Dealing with grieving is hard, that’s undeniable. One thing it does though, is put life into perspective. It makes you appreciate everything you have, what is truly important in life and emphasises that we should all live life to the fullest. This article is my personal story on grief, and the lessons it taught me.
A Personal Story of Grief
*this article was initially published in June 2018. Text and quotes about living life to the fullest updated in June 2020*
On Wednesday last week, I received some very sad news. My grandmother, who had been in hospital for the previous two weeks had sadly passed away. I was in Zurich at the time on a work trip, and when told the news, I felt utterly helpless as I knew I was away from home when all my family needed to be together. As I write this, I am now on a plane back to the UK, with plans to travel home to Malta tomorrow.
As I sit here, I have a lot of thoughts running through my mind. I feel like nowadays people only see the good or positive things in people’s lives, particularly on social media, so I wanted to write a short post on what I am feeling at the moment during this period of grief.
When it comes to the death of a loved one, no matter how old, there are no words that can help. Sometimes you just need some time alone to grieve in the only way you know how, and that could be anything. I constantly need to feel like I am busy or doing something, however I could not continue with my meetings as I couldn’t force a smile for the rest of the day.
Instead I headed back to my hotel just to be alone and in all honesty, I went to the gym. I was lucky that there was no one else there, and I spent an hour and a half or so alone with the weights and periodically checking in with home for status updates. I actually felt much better afterwards as I felt that I relieved some of the sadness and tension that I was feeling previously, through exerting myself physically.
How I Plan to Live Life to the Fullest
My next thought was how short life is, and that when you wake up in the morning, you have no idea whether it will be your last day or what will unfold in the day that lies ahead of you.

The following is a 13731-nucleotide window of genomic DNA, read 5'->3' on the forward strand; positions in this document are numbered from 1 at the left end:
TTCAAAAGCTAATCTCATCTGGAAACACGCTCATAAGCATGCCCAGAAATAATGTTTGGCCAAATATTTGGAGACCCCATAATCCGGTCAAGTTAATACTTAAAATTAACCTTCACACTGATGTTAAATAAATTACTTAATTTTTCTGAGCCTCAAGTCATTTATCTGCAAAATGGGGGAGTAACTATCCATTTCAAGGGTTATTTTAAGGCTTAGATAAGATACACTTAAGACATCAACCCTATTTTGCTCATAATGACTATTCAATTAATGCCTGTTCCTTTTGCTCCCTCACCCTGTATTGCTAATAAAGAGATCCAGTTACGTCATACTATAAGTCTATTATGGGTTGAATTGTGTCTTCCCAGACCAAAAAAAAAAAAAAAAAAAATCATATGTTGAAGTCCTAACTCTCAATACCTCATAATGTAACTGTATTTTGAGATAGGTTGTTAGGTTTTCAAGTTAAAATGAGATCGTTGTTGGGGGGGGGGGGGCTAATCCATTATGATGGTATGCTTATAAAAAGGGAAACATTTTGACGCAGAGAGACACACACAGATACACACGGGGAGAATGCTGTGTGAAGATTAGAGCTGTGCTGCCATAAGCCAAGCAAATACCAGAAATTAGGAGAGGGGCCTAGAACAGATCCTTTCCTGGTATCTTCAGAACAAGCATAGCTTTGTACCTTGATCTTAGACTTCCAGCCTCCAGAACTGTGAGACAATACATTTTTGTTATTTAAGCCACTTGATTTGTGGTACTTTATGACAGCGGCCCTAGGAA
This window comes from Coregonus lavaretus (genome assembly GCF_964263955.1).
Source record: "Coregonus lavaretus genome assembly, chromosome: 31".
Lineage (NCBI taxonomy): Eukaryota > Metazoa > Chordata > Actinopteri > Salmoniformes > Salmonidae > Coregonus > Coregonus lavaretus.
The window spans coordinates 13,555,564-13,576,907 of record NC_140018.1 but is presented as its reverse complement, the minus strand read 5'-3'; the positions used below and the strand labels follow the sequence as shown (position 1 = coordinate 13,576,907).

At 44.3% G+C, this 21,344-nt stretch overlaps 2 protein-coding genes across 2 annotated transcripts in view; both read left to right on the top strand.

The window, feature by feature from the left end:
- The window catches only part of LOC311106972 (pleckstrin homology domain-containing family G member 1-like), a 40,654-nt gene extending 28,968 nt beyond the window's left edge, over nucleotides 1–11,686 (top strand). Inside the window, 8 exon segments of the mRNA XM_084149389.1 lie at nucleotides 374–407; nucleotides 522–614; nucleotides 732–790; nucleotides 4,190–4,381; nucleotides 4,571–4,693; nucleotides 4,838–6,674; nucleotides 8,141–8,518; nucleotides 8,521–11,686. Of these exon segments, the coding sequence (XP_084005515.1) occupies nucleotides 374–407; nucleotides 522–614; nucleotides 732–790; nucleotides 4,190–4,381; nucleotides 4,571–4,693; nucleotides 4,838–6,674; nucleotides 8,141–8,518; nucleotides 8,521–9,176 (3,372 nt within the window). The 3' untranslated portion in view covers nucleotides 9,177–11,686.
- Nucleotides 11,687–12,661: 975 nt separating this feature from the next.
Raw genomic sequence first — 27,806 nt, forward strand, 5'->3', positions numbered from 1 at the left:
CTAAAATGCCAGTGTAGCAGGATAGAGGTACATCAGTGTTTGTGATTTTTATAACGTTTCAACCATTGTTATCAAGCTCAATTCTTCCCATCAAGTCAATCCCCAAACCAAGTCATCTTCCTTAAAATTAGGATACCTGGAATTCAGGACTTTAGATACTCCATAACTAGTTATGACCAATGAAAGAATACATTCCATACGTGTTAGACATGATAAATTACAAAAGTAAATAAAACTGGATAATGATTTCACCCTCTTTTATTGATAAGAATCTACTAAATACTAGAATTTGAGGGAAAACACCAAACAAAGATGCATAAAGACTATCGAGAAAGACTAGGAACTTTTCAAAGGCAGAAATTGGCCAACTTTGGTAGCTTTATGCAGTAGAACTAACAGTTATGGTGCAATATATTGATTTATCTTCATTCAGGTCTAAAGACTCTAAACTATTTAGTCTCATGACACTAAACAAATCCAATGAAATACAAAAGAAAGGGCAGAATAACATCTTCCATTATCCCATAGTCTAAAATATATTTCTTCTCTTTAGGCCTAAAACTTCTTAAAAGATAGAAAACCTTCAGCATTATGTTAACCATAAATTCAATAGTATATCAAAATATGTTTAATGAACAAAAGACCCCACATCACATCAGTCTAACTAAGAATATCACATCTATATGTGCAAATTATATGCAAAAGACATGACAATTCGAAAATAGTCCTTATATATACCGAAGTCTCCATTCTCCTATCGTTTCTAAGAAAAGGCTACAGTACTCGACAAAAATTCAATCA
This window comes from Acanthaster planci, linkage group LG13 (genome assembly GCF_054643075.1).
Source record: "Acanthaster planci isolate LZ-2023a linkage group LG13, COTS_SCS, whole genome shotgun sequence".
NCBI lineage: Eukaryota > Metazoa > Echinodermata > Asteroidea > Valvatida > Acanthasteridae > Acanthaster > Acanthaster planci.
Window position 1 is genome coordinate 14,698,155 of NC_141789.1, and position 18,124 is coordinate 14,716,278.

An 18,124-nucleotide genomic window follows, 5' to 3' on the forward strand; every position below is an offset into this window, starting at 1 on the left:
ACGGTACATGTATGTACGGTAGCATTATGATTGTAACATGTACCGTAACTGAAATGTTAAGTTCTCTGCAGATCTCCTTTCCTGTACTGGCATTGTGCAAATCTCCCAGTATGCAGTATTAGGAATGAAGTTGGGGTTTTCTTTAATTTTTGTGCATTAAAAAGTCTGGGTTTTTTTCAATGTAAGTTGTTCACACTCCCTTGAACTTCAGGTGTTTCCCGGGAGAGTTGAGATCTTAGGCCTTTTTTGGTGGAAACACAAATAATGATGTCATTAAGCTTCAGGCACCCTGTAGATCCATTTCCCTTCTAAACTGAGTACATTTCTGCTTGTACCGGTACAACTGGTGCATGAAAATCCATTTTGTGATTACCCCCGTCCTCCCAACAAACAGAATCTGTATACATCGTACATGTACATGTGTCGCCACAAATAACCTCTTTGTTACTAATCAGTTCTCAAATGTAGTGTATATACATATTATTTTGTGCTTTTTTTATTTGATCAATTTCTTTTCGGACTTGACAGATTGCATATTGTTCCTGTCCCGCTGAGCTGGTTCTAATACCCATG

You hear people say this all the time, but after I’ve seen the passing of a second grandparent in two years, I really believe you need to live your life out exactly as you want to. Don’t waste any time. If there something you want to do, be it travel more, getting fit, writing a novel, sky diving, running a marathon – just do it. Find your version of success. One day, you may no longer get the chance to do it. Life is just far too short to be living life in a way that makes you feel unsatisfied, doing things that you don’t want to do day after day.
As soon as I heard the news, I started making arrangements to get back home and spend time with family. It made me think how lucky we are as a family, despite all the normal problems that every family has, to all be together and to have each other. Whether you are a family of two or twelve, be appreciative of each other and never take each other for granted. When I talk about family, I don’t necessarily refer to blood relatives. I’m grateful for all of the people I am very close to and those that are always there during times of difficulty and sadness.
I also thought about how important it is to keep myself healthy and active, both physically and mentally, to ensure that I live the longest, healthiest and fullest life possible.
Of course, I can’t control what is around the corner or what will happen to me tomorrow, but I can control what I do with my body and I can influence my family and friends on what they do with theirs, in the hopes that we all live the best versions of our lives possible. I can’t stress enough how important it is to eat well, to be active and move your body, to try (as hard as it may be) to live as much of a stress-free life as possible, to cut out or reduce those unnecessary vices and to focus on finding balance and happiness within oneself.
If you are struggling in any of those areas, take some time out for yourself and think about those things that you can do for yourself and your loved ones to make a difference to your life for the better.
Now, I am no psychologist and of course these are just my own ramblings as I sit quietly with my thoughts. The subject of grieving goes far beyond the few hundred words that I just put down above, but I would love to hear about your thoughts on losing a loved one and your coping mechanisms, and how it, in some ways, inspires you to live the best possible version of you and to live life to the fullest. If you know someone going through a hard time, share this article in the hopes that it could help.
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